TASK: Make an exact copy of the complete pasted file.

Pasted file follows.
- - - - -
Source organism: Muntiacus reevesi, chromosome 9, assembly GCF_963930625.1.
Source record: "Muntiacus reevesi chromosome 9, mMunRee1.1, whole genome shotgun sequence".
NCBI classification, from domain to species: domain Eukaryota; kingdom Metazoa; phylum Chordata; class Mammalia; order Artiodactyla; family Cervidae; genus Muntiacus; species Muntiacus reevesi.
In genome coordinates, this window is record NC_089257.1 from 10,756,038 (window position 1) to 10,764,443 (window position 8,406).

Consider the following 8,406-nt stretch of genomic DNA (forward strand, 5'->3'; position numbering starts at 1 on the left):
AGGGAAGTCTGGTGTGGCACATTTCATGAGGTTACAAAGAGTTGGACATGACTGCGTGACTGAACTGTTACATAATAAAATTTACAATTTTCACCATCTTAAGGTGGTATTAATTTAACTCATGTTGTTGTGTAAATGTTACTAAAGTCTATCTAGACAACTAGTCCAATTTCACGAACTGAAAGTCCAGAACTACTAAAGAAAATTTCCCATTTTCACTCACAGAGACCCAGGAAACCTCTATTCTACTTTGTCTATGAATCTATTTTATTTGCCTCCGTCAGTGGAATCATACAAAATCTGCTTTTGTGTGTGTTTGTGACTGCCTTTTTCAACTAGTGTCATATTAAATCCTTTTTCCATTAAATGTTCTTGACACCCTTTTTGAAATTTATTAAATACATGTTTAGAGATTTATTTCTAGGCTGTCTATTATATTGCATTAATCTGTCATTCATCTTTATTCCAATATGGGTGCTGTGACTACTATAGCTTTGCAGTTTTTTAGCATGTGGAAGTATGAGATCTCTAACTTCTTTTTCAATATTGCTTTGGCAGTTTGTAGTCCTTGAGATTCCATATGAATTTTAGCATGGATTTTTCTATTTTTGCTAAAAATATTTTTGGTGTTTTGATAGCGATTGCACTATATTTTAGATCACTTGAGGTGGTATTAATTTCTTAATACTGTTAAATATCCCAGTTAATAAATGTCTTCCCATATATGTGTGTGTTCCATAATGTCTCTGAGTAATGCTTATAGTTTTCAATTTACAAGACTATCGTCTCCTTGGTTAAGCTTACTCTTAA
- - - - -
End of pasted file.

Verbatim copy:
Source organism: Muntiacus reevesi, chromosome 9, assembly GCF_963930625.1.
Source record: "Muntiacus reevesi chromosome 9, mMunRee1.1, whole genome shotgun sequence".
NCBI classification, from domain to species: domain Eukaryota; kingdom Metazoa; phylum Chordata; class Mammalia; order Artiodactyla; family Cervidae; genus Muntiacus; species Muntiacus reevesi.
In genome coordinates, this window is record NC_089257.1 from 10,756,038 (window position 1) to 10,764,443 (window position 8,406).

Consider the following 8,406-nt stretch of genomic DNA (forward strand, 5'->3'; position numbering starts at 1 on the left):
AGGGAAGTCTGGTGTGGCACATTTCATGAGGTTACAAAGAGTTGGACATGACTGCGTGACTGAACTGTTACATAATAAAATTTACAATTTTCACCATCTTAAGGTGGTATTAATTTAACTCATGTTGTTGTGTAAATGTTACTAAAGTCTATCTAGACAACTAGTCCAATTTCACGAACTGAAAGTCCAGAACTACTAAAGAAAATTTCCCATTTTCACTCACAGAGACCCAGGAAACCTCTATTCTACTTTGTCTATGAATCTATTTTATTTGCCTCCGTCAGTGGAATCATACAAAATCTGCTTTTGTGTGTGTTTGTGACTGCCTTTTTCAACTAGTGTCATATTAAATCCTTTTTCCATTAAATGTTCTTGACACCCTTTTTGAAATTTATTAAATACATGTTTAGAGATTTATTTCTAGGCTGTCTATTATATTGCATTAATCTGTCATTCATCTTTATTCCAATATGGGTGCTGTGACTACTATAGCTTTGCAGTTTTTTAGCATGTGGAAGTATGAGATCTCTAACTTCTTTTTCAATATTGCTTTGGCAGTTTGTAGTCCTTGAGATTCCATATGAATTTTAGCATGGATTTTTCTATTTTTGCTAAAAATATTTTTGGTGTTTTGATAGCGATTGCACTATATTTTAGATCACTTGAGGTGGTATTAATTTCTTAATACTGTTAAATATCCCAGTTAATAAATGTCTTCCCATATATGTGTGTGTTCCATAATGTCTCTGAGTAATGCTTATAGTTTTCAATTTACAAGACTATCGTCTCCTTGGTTAAGCTTACTCTTAA